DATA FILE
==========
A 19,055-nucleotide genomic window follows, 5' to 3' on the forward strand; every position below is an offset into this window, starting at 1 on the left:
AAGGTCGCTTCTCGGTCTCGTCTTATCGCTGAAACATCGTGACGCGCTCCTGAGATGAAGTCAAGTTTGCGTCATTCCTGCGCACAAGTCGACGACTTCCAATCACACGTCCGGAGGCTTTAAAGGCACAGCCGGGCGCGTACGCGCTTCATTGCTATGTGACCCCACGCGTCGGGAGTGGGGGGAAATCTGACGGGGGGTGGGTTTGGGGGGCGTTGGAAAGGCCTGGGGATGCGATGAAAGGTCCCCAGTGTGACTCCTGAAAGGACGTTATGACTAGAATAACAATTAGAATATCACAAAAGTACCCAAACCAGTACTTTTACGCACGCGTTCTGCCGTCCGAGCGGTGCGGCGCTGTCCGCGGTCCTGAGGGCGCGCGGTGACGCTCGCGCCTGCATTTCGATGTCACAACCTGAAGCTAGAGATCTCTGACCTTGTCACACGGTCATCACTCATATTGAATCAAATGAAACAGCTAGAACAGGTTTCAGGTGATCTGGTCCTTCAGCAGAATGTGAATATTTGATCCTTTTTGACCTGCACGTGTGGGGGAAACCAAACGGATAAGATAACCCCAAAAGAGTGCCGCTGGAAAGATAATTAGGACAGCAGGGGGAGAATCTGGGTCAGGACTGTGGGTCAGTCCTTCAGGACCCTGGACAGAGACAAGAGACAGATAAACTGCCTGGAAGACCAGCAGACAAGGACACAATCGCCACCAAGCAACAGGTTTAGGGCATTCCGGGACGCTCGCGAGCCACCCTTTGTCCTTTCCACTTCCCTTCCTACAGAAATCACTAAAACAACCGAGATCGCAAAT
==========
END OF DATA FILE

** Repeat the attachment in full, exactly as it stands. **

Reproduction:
A 19,055-nucleotide genomic window follows, 5' to 3' on the forward strand; every position below is an offset into this window, starting at 1 on the left:
AAGGTCGCTTCTCGGTCTCGTCTTATCGCTGAAACATCGTGACGCGCTCCTGAGATGAAGTCAAGTTTGCGTCATTCCTGCGCACAAGTCGACGACTTCCAATCACACGTCCGGAGGCTTTAAAGGCACAGCCGGGCGCGTACGCGCTTCATTGCTATGTGACCCCACGCGTCGGGAGTGGGGGGAAATCTGACGGGGGGTGGGTTTGGGGGGCGTTGGAAAGGCCTGGGGATGCGATGAAAGGTCCCCAGTGTGACTCCTGAAAGGACGTTATGACTAGAATAACAATTAGAATATCACAAAAGTACCCAAACCAGTACTTTTACGCACGCGTTCTGCCGTCCGAGCGGTGCGGCGCTGTCCGCGGTCCTGAGGGCGCGCGGTGACGCTCGCGCCTGCATTTCGATGTCACAACCTGAAGCTAGAGATCTCTGACCTTGTCACACGGTCATCACTCATATTGAATCAAATGAAACAGCTAGAACAGGTTTCAGGTGATCTGGTCCTTCAGCAGAATGTGAATATTTGATCCTTTTTGACCTGCACGTGTGGGGGAAACCAAACGGATAAGATAACCCCAAAAGAGTGCCGCTGGAAAGATAATTAGGACAGCAGGGGGAGAATCTGGGTCAGGACTGTGGGTCAGTCCTTCAGGACCCTGGACAGAGACAAGAGACAGATAAACTGCCTGGAAGACCAGCAGACAAGGACACAATCGCCACCAAGCAACAGGTTTAGGGCATTCCGGGACGCTCGCGAGCCACCCTTTGTCCTTTCCACTTCCCTTCCTACAGAAATCACTAAAACAACCGAGATCGCAAAT